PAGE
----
It Can Hurt, It Can Race, It Can Swell, but Most Importantly It Gives Life and It Loves

posted by Mindy Sylvester on Friday, February 2, 2018

Our hearts are life-giving. With each beat, our heart functions to send life-sustaining blood through our vessels to every cell in our body. On average it beats 100,000 times per day and it increases and decreases the rate of its beating according to our activities and our emotions. Pause for a moment and feel your heart beating. Notice the rhythm (regular or irregular), the rate (fast or slow), and the intensity (faint or strong) of each heartbeat. Then pause for 40 seconds and reflect on your heart’s life-giving worth.  40 seconds….  In the United States, someone has a heart attack every 40 seconds.  And each minute, more than one person in the U.S. dies of a heart disease-related event. So with February Heart Health awareness, we at Spencer Hospital encourage you to take a few minutes to give attention to your life-giving heart and vessels.

Know Your Risk Factors

Several key risk factors that can jeopardize the health of your heart and vessels are:

  • Uncontrolled high blood pressure
  • High LDL (bad) cholesterol
  • Smoking

 About half of Americans (49%) have at least one of these three risk factors!

Several other medical conditions and lifestyle choices that can increase your chances for heart disease include:

  • Diabetes
  • Being overweight
  • Poor diet/nutrition
  • Physical inactivity
  • Excessive alcohol use
  • Stress

Know the Warning Signs

Heart Attack

  • Chest discomfort (pressure, squeezing, fullness or pain in center of the chest)
  • Pain (felt in one or both arms, the back, neck, jaw or stomach)
  • Shortness of breath (often occurs with or before chest discomfort)
  • Nausea
  • Sweating
  • Light-headedness
  • Sudden severe and unusual headache


  • Weakness (sudden loss of strength in the face, arm, or leg – even if it’s temporary)
  • Trouble speaking (sudden difficulty speaking or understanding or sudden confusion, even if temporary)
  • Vision problems (sudden trouble with vision, even if temporary)
  • Headache (sudden severe and unusual headache)
  • Dizziness (sudden loss of balance, especially with any of the above signs)

*IF you experience or witness someone with any of these symptoms, CALL 9-1-1 IMMEDIATELY.

You may be wondering, "Can I prevent heart disease?" Here are some simple daily choices you can make to prevent or delay heart disease.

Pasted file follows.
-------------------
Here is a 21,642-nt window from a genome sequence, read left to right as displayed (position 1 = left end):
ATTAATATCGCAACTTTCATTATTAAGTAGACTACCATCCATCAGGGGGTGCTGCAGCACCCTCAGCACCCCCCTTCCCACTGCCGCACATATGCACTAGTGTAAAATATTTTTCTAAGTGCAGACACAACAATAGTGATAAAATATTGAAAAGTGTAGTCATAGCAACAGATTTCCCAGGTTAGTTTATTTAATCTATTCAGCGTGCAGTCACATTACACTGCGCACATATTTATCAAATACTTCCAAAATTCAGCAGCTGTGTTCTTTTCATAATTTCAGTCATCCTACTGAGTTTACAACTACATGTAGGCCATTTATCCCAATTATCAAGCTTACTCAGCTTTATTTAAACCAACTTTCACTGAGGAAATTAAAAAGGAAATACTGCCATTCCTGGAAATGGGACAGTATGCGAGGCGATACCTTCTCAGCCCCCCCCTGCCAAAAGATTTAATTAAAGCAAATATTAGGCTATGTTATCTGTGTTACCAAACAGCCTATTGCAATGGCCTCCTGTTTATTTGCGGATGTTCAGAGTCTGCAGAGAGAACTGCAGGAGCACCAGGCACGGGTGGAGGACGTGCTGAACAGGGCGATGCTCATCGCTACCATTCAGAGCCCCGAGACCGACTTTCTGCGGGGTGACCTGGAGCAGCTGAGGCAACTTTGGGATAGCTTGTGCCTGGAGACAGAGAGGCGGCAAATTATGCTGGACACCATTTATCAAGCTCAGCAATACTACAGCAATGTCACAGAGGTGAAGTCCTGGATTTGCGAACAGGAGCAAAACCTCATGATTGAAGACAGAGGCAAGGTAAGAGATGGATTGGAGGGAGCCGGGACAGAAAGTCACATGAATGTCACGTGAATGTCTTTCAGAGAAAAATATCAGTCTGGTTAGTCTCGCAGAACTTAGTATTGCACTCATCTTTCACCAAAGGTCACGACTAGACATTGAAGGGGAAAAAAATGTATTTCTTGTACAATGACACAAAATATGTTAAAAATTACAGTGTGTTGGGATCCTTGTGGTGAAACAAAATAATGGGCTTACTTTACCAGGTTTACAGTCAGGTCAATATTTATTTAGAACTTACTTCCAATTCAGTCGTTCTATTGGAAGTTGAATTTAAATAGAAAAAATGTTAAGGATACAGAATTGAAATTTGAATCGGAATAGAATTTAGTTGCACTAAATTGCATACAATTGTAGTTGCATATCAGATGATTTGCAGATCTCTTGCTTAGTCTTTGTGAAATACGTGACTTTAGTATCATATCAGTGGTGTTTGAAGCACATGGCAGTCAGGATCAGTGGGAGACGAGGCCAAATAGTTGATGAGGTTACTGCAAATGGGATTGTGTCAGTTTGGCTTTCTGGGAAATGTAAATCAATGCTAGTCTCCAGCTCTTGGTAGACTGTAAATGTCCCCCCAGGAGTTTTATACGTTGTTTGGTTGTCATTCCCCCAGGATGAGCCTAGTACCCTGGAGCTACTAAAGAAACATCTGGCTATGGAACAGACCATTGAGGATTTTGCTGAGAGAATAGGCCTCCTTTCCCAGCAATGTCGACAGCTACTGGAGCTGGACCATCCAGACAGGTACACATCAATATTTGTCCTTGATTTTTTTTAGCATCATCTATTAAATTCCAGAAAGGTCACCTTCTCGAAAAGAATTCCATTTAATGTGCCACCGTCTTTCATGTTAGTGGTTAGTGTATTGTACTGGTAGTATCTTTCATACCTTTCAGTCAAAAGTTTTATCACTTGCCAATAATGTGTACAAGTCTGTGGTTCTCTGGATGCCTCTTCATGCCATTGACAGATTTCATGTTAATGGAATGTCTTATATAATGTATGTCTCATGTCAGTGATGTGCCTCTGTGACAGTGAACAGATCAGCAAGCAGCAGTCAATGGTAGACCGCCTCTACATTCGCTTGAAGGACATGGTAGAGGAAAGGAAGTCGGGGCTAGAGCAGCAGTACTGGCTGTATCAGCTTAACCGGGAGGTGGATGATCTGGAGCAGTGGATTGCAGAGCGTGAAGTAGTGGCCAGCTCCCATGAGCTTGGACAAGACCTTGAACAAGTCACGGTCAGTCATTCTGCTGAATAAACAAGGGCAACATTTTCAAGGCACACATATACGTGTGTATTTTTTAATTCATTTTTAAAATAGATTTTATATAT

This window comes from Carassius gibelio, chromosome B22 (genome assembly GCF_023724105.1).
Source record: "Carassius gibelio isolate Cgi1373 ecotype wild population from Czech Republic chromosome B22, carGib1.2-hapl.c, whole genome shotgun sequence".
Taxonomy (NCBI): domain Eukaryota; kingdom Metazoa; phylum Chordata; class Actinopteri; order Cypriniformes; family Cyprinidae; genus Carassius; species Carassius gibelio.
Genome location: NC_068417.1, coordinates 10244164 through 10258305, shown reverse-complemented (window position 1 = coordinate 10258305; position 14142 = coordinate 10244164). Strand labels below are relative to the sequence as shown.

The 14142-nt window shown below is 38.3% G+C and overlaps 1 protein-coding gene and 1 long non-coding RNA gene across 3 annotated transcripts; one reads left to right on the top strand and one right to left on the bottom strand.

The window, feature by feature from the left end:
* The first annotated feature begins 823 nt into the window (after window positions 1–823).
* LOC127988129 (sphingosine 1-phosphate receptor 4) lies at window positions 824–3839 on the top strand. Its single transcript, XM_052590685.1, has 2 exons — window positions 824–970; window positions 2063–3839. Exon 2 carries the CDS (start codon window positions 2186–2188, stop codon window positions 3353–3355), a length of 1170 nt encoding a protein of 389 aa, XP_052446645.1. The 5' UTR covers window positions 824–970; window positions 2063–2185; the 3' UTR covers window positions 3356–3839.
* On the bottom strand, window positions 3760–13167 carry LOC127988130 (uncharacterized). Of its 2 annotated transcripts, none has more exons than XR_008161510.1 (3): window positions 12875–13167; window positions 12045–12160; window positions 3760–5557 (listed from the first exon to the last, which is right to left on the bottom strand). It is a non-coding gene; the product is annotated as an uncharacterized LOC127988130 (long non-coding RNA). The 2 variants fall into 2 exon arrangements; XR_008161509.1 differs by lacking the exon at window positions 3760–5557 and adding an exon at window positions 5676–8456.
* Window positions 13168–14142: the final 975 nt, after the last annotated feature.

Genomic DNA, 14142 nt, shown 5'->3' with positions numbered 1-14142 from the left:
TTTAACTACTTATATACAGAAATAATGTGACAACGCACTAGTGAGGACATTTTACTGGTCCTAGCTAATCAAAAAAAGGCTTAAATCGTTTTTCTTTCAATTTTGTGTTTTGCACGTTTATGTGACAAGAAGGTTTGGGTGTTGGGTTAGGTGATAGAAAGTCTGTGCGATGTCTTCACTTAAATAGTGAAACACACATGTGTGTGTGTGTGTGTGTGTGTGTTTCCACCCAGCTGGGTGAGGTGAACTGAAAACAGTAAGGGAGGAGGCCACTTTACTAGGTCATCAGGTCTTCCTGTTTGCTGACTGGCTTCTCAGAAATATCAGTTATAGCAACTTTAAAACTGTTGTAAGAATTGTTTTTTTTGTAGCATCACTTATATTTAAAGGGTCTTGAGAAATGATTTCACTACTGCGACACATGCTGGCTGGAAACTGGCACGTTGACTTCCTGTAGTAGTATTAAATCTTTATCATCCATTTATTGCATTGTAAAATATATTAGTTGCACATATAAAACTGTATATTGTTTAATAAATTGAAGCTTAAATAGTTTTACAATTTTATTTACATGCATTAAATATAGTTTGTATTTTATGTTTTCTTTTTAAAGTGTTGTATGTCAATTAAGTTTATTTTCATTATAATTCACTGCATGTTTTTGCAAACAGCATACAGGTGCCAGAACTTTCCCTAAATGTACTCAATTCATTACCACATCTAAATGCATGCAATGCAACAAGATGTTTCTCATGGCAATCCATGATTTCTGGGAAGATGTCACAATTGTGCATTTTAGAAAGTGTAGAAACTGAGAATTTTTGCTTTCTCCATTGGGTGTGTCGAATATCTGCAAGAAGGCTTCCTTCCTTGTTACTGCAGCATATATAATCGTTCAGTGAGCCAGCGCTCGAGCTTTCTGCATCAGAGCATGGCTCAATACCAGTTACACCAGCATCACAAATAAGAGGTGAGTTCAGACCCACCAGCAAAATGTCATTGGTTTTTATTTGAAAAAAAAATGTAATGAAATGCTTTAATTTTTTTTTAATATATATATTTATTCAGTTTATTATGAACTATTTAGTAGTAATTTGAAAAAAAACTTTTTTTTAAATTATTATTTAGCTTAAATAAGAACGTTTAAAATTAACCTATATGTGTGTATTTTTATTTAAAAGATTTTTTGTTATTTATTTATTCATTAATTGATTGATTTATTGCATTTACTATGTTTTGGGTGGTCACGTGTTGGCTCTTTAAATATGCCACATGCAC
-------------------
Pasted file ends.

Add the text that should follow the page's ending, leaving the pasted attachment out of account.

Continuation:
• Don’t smoke
  • Exercise 30-45 minutes daily
  • Manage stress
  • Eat fruits, vegetables and whole grains
  • Drink water
  • Minimize alcohol intake (no more than one drink/day for women, and two drinks/day for men)
  • Maintain a healthy weight
  • Waist circumference <35 inches for women and < 40 inches for men
  • Monitor blood pressure, blood sugar, cholesterol and triglycerides and keep in normal range (you may need to take medication to do so)

Want more information or interested to know your heart disease risk? Call us to schedule one of our heart health/wellness screenings at the Spencer Hospital.

Planet Heart/Vascular Screening to evaluate if you have plaque build-up in your vessels which could put you at a higher risk of future heart attack. We offer these at the Spencer hospital on Tuesdays and Thursdays for $50 each test

Our Comprehensive Wellness Screening includes some quick measurements and then a blood draw for the lab to evaluate some of the key components of heart disease such as cholesterol, triglycerides, blood pressure, waist circumference and weight. Offered the third Wednesday of each month (and every Wednesday morning in February) for the low cost of $50

This February, we at Spencer Hospital encourage you to take a few minutes to consider your risk factors, life-style choices and the health of your life-giving, loving heart.

  1. wellness

About The Author

Mindy Sylvester

Mindy Sylvester is our Women’s Health Coordinator at the Spencer Hospital.  She has a Bachelor’s degree in Human Biology and Psychology from Buena Vista College and Nursing from ILCC and University of Iowa.  Mindy has been an RN for 20 years, working with women’s healt ... read more